Airlines and security officials warned about tighter screening that went into effect Wednesday for hundreds of thousands of travelers who fly daily to the USA from hundreds of airports.
“Enhanced screening measures are in effect,” the Canadian Air Transport Security Association said in a warning to travelers. If selected for random additional screening, travelers will have to remove electronics from protective cases and turn them on. The association urged travelers to make sure devices are charged before traveling.
Aeromexico warned its passengers to get to the airport three hours before direct flights to the USA for extra screening. The airline said the extra scrutiny is intended to confirm that the object is an electronic device and not a prohibited object. Electronics must be out of their cases and will be reviewed in the presence of the traveler, the airline said.
The U.S. Department of Homeland Security announced the measures June 28 to better detect explosives hidden in electronics and to thwart airport workers from smuggling bombs onto planes. John Kelly, the secretary of Homeland Security, called the measures a new baseline for worldwide aviation security.
The measures apply to 180 airlines flying to the USA from 280 airports in 105 countries. About 325,000 people fly to the USA on 2,000 flights daily. If airlines don’t meet the standards, they could face a laptop ban for carry-on and checked bags on flights to the USA. No airlines in the world are under restrictions for electronics because they've all adopted additional security measures, the department said Thursday.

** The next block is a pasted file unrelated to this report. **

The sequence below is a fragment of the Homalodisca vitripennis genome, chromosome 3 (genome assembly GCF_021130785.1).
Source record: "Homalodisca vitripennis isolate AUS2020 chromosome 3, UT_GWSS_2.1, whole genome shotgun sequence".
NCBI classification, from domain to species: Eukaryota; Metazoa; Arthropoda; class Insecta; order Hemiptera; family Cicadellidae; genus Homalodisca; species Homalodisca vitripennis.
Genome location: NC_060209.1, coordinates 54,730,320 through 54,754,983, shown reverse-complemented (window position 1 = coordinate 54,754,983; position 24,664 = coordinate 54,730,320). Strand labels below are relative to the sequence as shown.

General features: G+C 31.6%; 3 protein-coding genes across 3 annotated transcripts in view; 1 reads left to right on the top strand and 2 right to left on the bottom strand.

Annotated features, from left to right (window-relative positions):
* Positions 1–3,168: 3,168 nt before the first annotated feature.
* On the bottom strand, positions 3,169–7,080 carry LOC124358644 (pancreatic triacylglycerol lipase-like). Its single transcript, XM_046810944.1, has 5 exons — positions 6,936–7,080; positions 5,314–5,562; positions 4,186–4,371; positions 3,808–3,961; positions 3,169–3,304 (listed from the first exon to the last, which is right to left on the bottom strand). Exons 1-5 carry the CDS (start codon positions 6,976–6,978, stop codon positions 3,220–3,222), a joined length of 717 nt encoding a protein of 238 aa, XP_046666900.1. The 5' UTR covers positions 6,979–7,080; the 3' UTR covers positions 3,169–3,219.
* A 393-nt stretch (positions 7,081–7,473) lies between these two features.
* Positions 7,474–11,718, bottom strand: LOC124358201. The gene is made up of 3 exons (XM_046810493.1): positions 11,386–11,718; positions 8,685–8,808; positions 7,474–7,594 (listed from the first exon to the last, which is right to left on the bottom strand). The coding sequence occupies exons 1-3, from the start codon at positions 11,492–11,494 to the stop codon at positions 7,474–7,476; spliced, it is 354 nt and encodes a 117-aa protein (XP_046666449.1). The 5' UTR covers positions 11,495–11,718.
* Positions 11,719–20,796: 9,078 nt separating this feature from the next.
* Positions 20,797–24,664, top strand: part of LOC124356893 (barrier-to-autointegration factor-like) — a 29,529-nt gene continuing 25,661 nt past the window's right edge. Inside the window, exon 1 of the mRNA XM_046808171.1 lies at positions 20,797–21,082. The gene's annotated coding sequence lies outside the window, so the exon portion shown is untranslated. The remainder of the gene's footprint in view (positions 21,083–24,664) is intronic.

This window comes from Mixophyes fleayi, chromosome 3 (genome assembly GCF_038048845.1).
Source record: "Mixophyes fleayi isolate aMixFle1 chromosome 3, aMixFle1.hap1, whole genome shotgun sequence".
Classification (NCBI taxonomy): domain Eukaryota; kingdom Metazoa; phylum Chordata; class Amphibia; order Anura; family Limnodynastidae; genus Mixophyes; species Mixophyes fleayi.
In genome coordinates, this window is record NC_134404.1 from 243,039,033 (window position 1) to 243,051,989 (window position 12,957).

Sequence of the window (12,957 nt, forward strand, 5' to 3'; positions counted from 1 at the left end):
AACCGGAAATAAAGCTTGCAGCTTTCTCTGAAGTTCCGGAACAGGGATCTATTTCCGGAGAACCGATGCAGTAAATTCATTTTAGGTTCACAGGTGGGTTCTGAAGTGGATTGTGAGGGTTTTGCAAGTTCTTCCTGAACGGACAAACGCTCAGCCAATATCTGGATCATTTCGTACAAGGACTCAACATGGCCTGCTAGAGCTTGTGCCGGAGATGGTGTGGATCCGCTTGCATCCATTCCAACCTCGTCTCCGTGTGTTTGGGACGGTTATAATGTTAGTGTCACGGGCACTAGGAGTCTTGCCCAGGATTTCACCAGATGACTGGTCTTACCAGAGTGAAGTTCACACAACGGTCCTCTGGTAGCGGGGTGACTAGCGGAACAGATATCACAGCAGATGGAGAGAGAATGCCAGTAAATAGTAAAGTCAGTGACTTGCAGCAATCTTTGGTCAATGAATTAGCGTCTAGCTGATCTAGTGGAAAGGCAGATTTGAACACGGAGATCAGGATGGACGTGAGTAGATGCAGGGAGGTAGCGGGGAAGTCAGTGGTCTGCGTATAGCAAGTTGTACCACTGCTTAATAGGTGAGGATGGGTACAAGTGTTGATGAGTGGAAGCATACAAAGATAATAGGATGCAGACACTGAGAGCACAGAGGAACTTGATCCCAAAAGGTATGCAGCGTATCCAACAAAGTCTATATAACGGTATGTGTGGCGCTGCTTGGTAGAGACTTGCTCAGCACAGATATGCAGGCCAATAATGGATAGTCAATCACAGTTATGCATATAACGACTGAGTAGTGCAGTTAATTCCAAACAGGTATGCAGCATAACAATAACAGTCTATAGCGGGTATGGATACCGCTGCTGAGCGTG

“The quick and decisive action taken by airlines, nations and stakeholders are a testament to our shared commitment to raising the bar on global aviation security," said David Lapan, a department spokesman. "As we continue to secure global aviation in the coming weeks and months, this communication and partnership between the private sector and the U.S. government will be imperative."
The department didn’t detail the extra steps, other than to say travelers might see more 3-D scanners, more swabbing for traces of explosives and more bomb-sniffing dogs at checkpoints.
The measures came after a ban in March on electronics larger than cellphones in carry-on bags aboard nine airlines flying to the USA from 10 airports in the Middle East and Africa.
Those airlines were each removed from the ban this month. Extra security was visible for Qatar Airways in Doha, where laptops and their electric cords were swabbed for traces of explosives and sealed in duty-free bags until passengers were aboard their flight.
The greater scrutiny for electronics in carry-on bags began two days after the Federal Aviation Administration issued information warning airlines about personal electronics in checked luggage.
The FAA alert Monday said security measures could encourage more passengers to pack electronics in checked luggage, but that remains a concern because of rare fires sparked by lithium-ion batteries in the electronics.
The FAA Tech Center tested electronics by placing heaters next to electronics in soft-sided bags and found that batteries could spark fires with hazardous materials in the luggage. Crew members and passengers would notice a fire in the cabin, but a fire in cargo might "create conditions beyond what the airplane was designed to manage."
The FAA said that generally, electronics such as laptops and cellphones "should be transported in carry-on baggage and not placed in checked baggage." If packed in checked bags, electronics should be turned off and packed to protect them from damage, the FAA said.